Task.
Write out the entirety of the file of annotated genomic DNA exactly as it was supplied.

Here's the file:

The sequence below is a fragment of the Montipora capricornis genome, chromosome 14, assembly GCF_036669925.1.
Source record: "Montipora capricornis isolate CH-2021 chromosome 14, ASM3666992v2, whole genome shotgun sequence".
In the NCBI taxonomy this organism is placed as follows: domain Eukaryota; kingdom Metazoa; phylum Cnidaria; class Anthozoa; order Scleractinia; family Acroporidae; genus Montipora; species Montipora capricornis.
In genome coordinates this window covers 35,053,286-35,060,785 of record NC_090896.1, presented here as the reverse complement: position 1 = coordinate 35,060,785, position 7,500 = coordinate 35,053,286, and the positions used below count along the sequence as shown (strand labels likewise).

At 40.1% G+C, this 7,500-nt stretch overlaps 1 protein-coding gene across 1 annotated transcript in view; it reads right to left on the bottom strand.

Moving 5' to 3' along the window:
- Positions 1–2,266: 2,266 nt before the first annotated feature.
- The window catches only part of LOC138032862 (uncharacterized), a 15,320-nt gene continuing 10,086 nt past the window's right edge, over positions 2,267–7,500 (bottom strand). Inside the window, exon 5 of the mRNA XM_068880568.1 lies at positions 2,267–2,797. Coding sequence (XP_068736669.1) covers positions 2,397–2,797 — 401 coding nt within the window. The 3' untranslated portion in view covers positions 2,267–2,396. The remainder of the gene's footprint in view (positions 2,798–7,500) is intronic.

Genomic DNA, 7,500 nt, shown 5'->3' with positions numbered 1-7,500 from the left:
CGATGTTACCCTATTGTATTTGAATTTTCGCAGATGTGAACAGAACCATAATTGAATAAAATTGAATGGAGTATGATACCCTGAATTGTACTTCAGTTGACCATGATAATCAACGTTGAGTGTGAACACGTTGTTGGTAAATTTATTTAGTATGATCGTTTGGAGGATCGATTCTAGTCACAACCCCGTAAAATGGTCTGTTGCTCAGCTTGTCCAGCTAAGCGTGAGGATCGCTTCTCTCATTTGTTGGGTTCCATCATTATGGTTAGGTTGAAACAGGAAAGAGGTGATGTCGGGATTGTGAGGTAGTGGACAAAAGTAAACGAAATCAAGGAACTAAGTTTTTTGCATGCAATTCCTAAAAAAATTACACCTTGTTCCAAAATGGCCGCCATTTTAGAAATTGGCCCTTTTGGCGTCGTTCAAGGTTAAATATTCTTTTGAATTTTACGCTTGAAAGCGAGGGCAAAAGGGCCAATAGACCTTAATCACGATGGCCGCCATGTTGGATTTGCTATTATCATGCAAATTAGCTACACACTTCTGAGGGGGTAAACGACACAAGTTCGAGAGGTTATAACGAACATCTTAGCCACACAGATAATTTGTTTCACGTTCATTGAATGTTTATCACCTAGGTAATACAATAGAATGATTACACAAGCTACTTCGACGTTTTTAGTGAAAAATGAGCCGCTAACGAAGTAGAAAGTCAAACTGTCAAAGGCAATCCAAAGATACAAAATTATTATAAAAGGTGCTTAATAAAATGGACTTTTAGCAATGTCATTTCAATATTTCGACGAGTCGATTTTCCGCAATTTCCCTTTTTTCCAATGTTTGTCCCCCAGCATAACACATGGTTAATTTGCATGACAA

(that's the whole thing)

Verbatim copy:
The sequence below is a fragment of the Montipora capricornis genome, chromosome 14, assembly GCF_036669925.1.
Source record: "Montipora capricornis isolate CH-2021 chromosome 14, ASM3666992v2, whole genome shotgun sequence".
In the NCBI taxonomy this organism is placed as follows: domain Eukaryota; kingdom Metazoa; phylum Cnidaria; class Anthozoa; order Scleractinia; family Acroporidae; genus Montipora; species Montipora capricornis.
In genome coordinates this window covers 35,053,286-35,060,785 of record NC_090896.1, presented here as the reverse complement: position 1 = coordinate 35,060,785, position 7,500 = coordinate 35,053,286, and the positions used below count along the sequence as shown (strand labels likewise).

At 40.1% G+C, this 7,500-nt stretch overlaps 1 protein-coding gene across 1 annotated transcript in view; it reads right to left on the bottom strand.

Moving 5' to 3' along the window:
- Positions 1–2,266: 2,266 nt before the first annotated feature.
- The window catches only part of LOC138032862 (uncharacterized), a 15,320-nt gene continuing 10,086 nt past the window's right edge, over positions 2,267–7,500 (bottom strand). Inside the window, exon 5 of the mRNA XM_068880568.1 lies at positions 2,267–2,797. Coding sequence (XP_068736669.1) covers positions 2,397–2,797 — 401 coding nt within the window. The 3' untranslated portion in view covers positions 2,267–2,396. The remainder of the gene's footprint in view (positions 2,798–7,500) is intronic.

Genomic DNA, 7,500 nt, shown 5'->3' with positions numbered 1-7,500 from the left:
CGATGTTACCCTATTGTATTTGAATTTTCGCAGATGTGAACAGAACCATAATTGAATAAAATTGAATGGAGTATGATACCCTGAATTGTACTTCAGTTGACCATGATAATCAACGTTGAGTGTGAACACGTTGTTGGTAAATTTATTTAGTATGATCGTTTGGAGGATCGATTCTAGTCACAACCCCGTAAAATGGTCTGTTGCTCAGCTTGTCCAGCTAAGCGTGAGGATCGCTTCTCTCATTTGTTGGGTTCCATCATTATGGTTAGGTTGAAACAGGAAAGAGGTGATGTCGGGATTGTGAGGTAGTGGACAAAAGTAAACGAAATCAAGGAACTAAGTTTTTTGCATGCAATTCCTAAAAAAATTACACCTTGTTCCAAAATGGCCGCCATTTTAGAAATTGGCCCTTTTGGCGTCGTTCAAGGTTAAATATTCTTTTGAATTTTACGCTTGAAAGCGAGGGCAAAAGGGCCAATAGACCTTAATCACGATGGCCGCCATGTTGGATTTGCTATTATCATGCAAATTAGCTACACACTTCTGAGGGGGTAAACGACACAAGTTCGAGAGGTTATAACGAACATCTTAGCCACACAGATAATTTGTTTCACGTTCATTGAATGTTTATCACCTAGGTAATACAATAGAATGATTACACAAGCTACTTCGACGTTTTTAGTGAAAAATGAGCCGCTAACGAAGTAGAAAGTCAAACTGTCAAAGGCAATCCAAAGATACAAAATTATTATAAAAGGTGCTTAATAAAATGGACTTTTAGCAATGTCATTTCAATATTTCGACGAGTCGATTTTCCGCAATTTCCCTTTTTTCCAATGTTTGTCCCCCAGCATAACACATGGTTAATTTGCATGACAA